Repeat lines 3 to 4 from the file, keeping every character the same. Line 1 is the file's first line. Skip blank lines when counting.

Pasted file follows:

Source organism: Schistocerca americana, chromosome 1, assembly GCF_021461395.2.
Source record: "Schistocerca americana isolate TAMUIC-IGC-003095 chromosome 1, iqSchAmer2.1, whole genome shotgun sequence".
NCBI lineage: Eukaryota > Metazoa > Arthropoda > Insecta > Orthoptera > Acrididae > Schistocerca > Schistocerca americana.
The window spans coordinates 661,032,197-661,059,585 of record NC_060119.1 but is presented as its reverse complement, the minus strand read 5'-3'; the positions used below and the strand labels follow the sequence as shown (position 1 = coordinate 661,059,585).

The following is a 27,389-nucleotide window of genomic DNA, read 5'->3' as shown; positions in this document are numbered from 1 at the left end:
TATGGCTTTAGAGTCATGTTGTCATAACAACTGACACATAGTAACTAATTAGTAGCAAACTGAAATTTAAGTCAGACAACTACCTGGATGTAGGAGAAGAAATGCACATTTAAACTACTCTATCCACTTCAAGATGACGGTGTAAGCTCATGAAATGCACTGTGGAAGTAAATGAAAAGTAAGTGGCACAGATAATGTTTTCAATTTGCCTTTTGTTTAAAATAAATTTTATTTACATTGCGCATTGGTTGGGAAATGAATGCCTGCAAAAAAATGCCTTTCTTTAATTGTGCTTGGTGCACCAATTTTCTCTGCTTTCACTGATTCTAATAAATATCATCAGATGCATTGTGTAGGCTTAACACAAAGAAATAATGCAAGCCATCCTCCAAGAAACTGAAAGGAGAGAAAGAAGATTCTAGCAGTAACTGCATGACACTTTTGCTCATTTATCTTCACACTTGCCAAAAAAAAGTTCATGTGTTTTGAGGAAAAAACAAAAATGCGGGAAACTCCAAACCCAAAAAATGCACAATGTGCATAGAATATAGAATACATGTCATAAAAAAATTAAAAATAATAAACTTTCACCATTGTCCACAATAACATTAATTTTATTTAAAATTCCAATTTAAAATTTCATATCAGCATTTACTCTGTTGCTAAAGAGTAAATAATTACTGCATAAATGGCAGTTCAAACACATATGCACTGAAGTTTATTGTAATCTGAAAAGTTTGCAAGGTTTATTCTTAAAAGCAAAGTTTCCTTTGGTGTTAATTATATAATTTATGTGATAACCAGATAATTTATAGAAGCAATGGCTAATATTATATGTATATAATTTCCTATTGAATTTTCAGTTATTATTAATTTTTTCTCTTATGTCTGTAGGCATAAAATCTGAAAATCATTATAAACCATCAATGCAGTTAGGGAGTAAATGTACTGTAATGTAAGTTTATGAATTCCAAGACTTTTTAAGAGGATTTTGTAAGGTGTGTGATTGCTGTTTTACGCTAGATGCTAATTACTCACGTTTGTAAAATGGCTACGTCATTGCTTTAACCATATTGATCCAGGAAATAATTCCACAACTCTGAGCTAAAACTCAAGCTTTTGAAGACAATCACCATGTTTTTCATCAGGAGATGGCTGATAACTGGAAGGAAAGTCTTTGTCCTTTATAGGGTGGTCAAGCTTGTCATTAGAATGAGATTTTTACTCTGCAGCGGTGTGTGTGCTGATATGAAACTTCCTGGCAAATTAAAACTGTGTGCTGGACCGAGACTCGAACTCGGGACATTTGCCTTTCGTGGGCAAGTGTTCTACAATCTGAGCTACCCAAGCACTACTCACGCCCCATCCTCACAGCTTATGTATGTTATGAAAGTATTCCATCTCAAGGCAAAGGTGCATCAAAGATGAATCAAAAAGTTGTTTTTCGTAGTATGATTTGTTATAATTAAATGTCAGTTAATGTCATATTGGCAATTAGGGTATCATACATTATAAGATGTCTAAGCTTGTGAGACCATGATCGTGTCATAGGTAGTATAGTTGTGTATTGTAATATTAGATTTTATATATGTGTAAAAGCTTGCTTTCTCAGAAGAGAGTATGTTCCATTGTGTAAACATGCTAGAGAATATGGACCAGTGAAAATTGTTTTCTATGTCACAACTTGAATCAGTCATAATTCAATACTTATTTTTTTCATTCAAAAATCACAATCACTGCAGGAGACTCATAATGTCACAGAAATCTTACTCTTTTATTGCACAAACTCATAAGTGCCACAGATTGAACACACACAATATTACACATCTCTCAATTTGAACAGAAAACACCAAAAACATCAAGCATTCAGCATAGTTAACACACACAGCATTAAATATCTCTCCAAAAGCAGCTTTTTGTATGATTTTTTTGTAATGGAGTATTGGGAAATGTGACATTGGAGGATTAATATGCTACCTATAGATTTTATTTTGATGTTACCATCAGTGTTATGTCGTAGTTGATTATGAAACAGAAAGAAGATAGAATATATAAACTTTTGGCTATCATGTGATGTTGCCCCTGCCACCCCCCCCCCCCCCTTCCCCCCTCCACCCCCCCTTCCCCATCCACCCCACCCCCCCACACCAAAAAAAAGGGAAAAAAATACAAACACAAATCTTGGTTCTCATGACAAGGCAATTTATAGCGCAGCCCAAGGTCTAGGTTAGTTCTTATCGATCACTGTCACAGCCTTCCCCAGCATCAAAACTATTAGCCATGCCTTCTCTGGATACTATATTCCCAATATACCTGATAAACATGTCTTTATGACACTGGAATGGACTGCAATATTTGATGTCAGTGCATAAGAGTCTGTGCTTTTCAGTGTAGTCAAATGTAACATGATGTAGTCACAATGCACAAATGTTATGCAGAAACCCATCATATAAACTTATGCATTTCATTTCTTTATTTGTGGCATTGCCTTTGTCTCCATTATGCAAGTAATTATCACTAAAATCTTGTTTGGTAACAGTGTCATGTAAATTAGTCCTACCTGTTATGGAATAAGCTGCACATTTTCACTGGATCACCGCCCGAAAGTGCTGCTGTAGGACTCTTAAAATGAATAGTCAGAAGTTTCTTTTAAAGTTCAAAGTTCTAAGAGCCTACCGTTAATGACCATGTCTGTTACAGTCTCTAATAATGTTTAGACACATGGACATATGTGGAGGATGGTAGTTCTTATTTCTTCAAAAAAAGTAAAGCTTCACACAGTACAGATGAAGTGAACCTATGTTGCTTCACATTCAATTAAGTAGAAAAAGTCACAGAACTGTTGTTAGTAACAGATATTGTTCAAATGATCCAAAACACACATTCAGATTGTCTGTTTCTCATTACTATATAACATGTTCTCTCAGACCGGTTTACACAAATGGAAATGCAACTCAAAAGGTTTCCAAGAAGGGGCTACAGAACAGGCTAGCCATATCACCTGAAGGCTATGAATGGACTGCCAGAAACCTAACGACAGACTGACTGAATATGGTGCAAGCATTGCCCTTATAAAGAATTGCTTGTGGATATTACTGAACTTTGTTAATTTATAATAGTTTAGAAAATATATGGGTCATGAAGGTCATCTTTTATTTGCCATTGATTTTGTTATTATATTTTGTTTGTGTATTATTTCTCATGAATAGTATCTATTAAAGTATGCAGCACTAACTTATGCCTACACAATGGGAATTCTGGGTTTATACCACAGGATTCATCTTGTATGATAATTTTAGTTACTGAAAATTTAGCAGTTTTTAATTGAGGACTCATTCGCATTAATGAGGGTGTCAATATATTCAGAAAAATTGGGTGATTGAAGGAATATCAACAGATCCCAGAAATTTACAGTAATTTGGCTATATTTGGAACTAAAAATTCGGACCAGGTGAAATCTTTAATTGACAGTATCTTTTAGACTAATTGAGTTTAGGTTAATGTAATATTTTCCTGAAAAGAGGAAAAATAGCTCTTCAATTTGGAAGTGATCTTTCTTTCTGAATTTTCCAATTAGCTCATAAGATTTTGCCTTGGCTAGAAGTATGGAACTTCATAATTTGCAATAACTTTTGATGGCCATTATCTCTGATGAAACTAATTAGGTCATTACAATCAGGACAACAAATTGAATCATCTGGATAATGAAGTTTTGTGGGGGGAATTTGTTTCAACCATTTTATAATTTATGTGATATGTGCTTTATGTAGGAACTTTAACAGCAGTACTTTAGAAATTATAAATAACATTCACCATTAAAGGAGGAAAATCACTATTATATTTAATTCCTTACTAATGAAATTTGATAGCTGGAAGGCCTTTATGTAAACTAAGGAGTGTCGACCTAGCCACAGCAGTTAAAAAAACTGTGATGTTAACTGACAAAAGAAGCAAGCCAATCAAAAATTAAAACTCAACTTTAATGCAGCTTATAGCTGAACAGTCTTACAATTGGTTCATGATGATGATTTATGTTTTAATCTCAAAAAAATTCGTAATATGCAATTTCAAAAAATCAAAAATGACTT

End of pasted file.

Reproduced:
NCBI lineage: Eukaryota > Metazoa > Arthropoda > Insecta > Orthoptera > Acrididae > Schistocerca > Schistocerca americana.
The window spans coordinates 661,032,197-661,059,585 of record NC_060119.1 but is presented as its reverse complement, the minus strand read 5'-3'; the positions used below and the strand labels follow the sequence as shown (position 1 = coordinate 661,059,585).